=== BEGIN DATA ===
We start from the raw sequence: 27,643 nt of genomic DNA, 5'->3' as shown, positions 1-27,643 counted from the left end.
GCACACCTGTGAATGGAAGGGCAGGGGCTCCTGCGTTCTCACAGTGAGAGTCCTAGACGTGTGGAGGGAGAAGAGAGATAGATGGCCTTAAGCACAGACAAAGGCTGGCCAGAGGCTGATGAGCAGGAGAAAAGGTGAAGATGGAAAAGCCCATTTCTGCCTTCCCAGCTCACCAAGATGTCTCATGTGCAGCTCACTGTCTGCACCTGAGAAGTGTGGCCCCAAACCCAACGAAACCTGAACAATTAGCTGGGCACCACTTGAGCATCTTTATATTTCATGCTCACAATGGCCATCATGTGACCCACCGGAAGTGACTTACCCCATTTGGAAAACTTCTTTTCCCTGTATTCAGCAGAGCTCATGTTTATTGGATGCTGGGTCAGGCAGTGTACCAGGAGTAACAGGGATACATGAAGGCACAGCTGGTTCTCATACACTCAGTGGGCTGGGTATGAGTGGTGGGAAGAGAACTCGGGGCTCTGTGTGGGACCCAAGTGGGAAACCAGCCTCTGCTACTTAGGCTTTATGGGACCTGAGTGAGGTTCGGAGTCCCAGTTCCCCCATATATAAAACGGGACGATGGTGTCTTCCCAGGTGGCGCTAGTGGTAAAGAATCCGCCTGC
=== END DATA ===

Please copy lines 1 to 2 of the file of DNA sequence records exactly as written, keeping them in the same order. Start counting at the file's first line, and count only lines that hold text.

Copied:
We start from the raw sequence: 27,643 nt of genomic DNA, 5'->3' as shown, positions 1-27,643 counted from the left end.
GCACACCTGTGAATGGAAGGGCAGGGGCTCCTGCGTTCTCACAGTGAGAGTCCTAGACGTGTGGAGGGAGAAGAGAGATAGATGGCCTTAAGCACAGACAAAGGCTGGCCAGAGGCTGATGAGCAGGAGAAAAGGTGAAGATGGAAAAGCCCATTTCTGCCTTCCCAGCTCACCAAGATGTCTCATGTGCAGCTCACTGTCTGCACCTGAGAAGTGTGGCCCCAAACCCAACGAAACCTGAACAATTAGCTGGGCACCACTTGAGCATCTTTATATTTCATGCTCACAATGGCCATCATGTGACCCACCGGAAGTGACTTACCCCATTTGGAAAACTTCTTTTCCCTGTATTCAGCAGAGCTCATGTTTATTGGATGCTGGGTCAGGCAGTGTACCAGGAGTAACAGGGATACATGAAGGCACAGCTGGTTCTCATACACTCAGTGGGCTGGGTATGAGTGGTGGGAAGAGAACTCGGGGCTCTGTGTGGGACCCAAGTGGGAAACCAGCCTCTGCTACTTAGGCTTTATGGGACCTGAGTGAGGTTCGGAGTCCCAGTTCCCCCATATATAAAACGGGACGATGGTGTCTTCCCAGGTGGCGCTAGTGGTAAAGAATCCGCCTGC